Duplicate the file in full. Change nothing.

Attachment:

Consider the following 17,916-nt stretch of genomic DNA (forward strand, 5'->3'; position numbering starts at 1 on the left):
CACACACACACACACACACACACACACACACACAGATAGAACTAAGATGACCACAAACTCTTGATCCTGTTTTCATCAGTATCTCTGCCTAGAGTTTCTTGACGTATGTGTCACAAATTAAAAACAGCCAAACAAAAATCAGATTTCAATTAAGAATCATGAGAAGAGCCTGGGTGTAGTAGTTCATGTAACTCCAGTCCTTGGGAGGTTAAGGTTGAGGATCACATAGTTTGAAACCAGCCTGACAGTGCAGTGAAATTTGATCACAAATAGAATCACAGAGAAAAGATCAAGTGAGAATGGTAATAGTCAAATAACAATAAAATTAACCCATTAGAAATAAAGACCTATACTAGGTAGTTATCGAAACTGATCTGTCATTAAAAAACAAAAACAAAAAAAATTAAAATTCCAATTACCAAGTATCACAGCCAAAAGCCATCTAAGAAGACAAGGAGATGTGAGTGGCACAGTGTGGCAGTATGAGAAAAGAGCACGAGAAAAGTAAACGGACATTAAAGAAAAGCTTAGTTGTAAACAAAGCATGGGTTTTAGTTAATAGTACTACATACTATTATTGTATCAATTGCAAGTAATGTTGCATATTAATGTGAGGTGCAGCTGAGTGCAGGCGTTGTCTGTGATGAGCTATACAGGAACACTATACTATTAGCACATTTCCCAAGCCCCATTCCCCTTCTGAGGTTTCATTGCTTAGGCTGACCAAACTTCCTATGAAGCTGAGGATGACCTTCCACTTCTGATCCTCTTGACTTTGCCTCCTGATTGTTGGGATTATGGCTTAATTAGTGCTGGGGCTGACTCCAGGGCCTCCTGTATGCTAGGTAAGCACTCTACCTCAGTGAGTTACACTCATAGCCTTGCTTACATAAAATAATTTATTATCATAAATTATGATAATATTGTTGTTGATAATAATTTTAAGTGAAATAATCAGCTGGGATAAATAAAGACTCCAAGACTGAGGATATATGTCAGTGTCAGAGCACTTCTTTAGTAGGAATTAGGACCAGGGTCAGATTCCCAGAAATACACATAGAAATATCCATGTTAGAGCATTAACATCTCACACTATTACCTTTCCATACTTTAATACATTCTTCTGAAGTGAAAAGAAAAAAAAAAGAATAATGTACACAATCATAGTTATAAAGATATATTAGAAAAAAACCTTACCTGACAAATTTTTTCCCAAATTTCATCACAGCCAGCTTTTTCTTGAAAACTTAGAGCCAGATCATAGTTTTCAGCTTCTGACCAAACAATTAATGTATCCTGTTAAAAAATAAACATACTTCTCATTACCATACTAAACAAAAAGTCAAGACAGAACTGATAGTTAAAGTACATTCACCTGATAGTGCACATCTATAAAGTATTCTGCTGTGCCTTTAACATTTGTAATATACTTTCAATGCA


Consider the following 17,916-nt stretch of genomic DNA (forward strand, 5'->3'; position numbering starts at 1 on the left):
CACACACACACACACACACACACACACACACACAGATAGAACTAAGATGACCACAAACTCTTGATCCTGTTTTCATCAGTATCTCTGCCTAGAGTTTCTTGACGTATGTGTCACAAATTAAAAACAGCCAAACAAAAATCAGATTTCAATTAAGAATCATGAGAAGAGCCTGGGTGTAGTAGTTCATGTAACTCCAGTCCTTGGGAGGTTAAGGTTGAGGATCACATAGTTTGAAACCAGCCTGACAGTGCAGTGAAATTTGATCACAAATAGAATCACAGAGAAAAGATCAAGTGAGAATGGTAATAGTCAAATAACAATAAAATTAACCCATTAGAAATAAAGACCTATACTAGGTAGTTATCGAAACTGATCTGTCATTAAAAAACAAAAACAAAAAAAATTAAAATTCCAATTACCAAGTATCACAGCCAAAAGCCATCTAAGAAGACAAGGAGATGTGAGTGGCACAGTGTGGCAGTATGAGAAAAGAGCACGAGAAAAGTAAACGGACATTAAAGAAAAGCTTAGTTGTAAACAAAGCATGGGTTTTAGTTAATAGTACTACATACTATTATTGTATCAATTGCAAGTAATGTTGCATATTAATGTGAGGTGCAGCTGAGTGCAGGCGTTGTCTGTGATGAGCTATACAGGAACACTATACTATTAGCACATTTCCCAAGCCCCATTCCCCTTCTGAGGTTTCATTGCTTAGGCTGACCAAACTTCCTATGAAGCTGAGGATGACCTTCCACTTCTGATCCTCTTGACTTTGCCTCCTGATTGTTGGGATTATGGCTTAATTAGTGCTGGGGCTGACTCCAGGGCCTCCTGTATGCTAGGTAAGCACTCTACCTCAGTGAGTTACACTCATAGCCTTGCTTACATAAAATAATTTATTATCATAAATTATGATAATATTGTTGTTGATAATAATTTTAAGTGAAATAATCAGCTGGGATAAATAAAGACTCCAAGACTGAGGATATATGTCAGTGTCAGAGCACTTCTTTAGTAGGAATTAGGACCAGGGTCAGATTCCCAGAAATACACATAGAAATATCCATGTTAGAGCATTAACATCTCACACTATTACCTTTCCATACTTTAATACATTCTTCTGAAGTGAAAAGAAAAAAAAAAGAATAATGTACACAATCATAGTTATAAAGATATATTAGAAAAAAACCTTACCTGACAAATTTTTTCCCAAATTTCATCACAGCCAGCTTTTTCTTGAAAACTTAGAGCCAGATCATAGTTTTCAGCTTCTGACCAAACAATTAATGTATCCTGTTAAAAAATAAACATACTTCTCATTACCATACTAAACAAAAAGTCAAGACAGAACTGATAGTTAAAGTACATTCACCTGATAGTGCACATCTATAAAGTATTCTGCTGTGCCTTTAACATTTGTAATATACTTTCAATGCA